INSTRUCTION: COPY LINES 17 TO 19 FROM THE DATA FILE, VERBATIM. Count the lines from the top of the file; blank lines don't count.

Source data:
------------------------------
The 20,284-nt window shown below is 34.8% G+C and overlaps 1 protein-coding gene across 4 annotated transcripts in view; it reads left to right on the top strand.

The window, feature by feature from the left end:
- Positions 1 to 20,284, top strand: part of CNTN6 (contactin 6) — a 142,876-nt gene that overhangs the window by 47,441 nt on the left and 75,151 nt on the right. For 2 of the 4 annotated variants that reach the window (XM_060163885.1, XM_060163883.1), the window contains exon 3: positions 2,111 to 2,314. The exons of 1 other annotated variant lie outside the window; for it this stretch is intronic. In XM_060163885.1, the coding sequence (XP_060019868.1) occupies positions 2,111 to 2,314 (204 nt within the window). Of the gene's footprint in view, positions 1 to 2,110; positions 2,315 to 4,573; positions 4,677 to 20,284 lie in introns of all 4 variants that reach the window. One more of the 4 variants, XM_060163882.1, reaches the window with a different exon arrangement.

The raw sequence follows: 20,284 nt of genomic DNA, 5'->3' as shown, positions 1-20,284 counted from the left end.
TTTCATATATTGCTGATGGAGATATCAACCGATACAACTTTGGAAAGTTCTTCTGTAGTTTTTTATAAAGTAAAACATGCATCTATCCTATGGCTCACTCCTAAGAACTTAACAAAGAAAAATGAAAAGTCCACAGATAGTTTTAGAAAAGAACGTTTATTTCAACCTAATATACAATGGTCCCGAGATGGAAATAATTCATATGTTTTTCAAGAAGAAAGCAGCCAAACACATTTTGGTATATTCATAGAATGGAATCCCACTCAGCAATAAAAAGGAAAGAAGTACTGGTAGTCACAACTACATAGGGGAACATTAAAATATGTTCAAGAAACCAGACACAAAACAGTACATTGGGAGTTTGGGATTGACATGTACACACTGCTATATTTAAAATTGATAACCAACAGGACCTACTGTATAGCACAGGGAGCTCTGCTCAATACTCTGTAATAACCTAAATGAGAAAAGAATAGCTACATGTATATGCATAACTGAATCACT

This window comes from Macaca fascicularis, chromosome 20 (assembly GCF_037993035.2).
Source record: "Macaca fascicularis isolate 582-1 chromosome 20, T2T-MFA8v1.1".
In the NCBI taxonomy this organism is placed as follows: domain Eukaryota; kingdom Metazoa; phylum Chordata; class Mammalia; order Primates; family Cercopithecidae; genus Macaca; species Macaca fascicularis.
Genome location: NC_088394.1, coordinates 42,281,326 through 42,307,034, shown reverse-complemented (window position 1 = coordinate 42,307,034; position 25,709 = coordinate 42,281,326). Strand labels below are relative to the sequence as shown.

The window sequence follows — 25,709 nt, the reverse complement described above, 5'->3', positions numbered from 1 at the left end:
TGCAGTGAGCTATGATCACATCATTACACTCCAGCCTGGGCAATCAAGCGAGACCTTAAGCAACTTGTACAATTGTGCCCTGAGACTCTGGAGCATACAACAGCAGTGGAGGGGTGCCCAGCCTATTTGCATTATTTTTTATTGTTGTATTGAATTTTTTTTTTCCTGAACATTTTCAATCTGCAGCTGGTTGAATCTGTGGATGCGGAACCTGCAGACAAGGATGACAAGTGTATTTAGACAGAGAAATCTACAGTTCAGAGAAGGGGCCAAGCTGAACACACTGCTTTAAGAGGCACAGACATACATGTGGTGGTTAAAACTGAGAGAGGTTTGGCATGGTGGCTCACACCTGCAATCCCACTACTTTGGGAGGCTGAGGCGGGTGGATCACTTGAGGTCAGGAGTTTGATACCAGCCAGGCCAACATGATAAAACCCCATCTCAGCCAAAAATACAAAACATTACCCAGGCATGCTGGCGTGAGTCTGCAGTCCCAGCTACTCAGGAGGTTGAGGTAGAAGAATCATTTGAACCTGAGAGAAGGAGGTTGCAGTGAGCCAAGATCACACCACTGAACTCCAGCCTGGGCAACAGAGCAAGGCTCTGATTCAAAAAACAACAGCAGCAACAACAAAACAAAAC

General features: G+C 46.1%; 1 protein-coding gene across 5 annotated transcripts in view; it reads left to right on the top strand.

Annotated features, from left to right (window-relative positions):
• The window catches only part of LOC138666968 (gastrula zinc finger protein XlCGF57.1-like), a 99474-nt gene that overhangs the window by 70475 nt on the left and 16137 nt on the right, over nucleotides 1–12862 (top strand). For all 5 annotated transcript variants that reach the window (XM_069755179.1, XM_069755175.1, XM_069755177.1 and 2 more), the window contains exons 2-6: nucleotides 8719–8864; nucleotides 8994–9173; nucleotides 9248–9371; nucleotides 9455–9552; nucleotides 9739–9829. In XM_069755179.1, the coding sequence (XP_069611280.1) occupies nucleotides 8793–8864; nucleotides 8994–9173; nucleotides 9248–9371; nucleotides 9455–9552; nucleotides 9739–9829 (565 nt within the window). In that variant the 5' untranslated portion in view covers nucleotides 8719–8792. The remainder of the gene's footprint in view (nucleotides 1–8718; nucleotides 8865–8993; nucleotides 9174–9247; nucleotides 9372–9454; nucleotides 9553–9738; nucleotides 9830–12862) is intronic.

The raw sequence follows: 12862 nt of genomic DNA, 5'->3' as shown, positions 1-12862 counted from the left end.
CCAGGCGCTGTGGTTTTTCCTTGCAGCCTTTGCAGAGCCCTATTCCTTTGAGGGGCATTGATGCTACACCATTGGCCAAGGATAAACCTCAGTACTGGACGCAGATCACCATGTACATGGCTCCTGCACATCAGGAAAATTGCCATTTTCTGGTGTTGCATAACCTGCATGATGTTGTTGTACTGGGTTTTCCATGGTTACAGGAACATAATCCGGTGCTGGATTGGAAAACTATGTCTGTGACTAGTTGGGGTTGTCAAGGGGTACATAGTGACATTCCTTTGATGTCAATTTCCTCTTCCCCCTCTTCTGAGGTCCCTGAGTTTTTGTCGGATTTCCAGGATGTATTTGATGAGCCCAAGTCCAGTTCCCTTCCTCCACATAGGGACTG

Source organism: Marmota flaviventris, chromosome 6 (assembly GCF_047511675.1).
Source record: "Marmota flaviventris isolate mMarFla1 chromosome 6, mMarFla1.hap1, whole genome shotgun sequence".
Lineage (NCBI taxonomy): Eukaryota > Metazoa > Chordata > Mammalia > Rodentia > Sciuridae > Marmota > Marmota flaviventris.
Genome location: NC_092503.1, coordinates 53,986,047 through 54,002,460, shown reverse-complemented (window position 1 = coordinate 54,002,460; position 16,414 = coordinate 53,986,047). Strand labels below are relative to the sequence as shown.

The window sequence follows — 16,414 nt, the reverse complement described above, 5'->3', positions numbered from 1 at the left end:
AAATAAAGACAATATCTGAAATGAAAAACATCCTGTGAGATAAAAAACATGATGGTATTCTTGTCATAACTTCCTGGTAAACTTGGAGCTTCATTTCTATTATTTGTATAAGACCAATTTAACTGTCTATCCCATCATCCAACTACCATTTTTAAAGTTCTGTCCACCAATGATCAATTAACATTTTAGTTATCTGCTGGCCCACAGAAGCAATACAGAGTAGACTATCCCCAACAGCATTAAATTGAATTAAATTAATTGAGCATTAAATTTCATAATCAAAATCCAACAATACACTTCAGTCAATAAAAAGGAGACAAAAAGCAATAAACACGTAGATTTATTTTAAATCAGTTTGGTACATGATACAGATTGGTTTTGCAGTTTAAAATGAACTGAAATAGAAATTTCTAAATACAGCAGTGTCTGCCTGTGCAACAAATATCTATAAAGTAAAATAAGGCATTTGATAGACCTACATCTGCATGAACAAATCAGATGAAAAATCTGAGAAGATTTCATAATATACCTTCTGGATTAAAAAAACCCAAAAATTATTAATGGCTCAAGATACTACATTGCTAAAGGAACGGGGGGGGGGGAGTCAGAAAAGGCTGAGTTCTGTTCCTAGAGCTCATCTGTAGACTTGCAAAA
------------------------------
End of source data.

Source organism: Marmota flaviventris, chromosome 6 (assembly GCF_047511675.1).
Source record: "Marmota flaviventris isolate mMarFla1 chromosome 6, mMarFla1.hap1, whole genome shotgun sequence".
Lineage (NCBI taxonomy): Eukaryota > Metazoa > Chordata > Mammalia > Rodentia > Sciuridae > Marmota > Marmota flaviventris.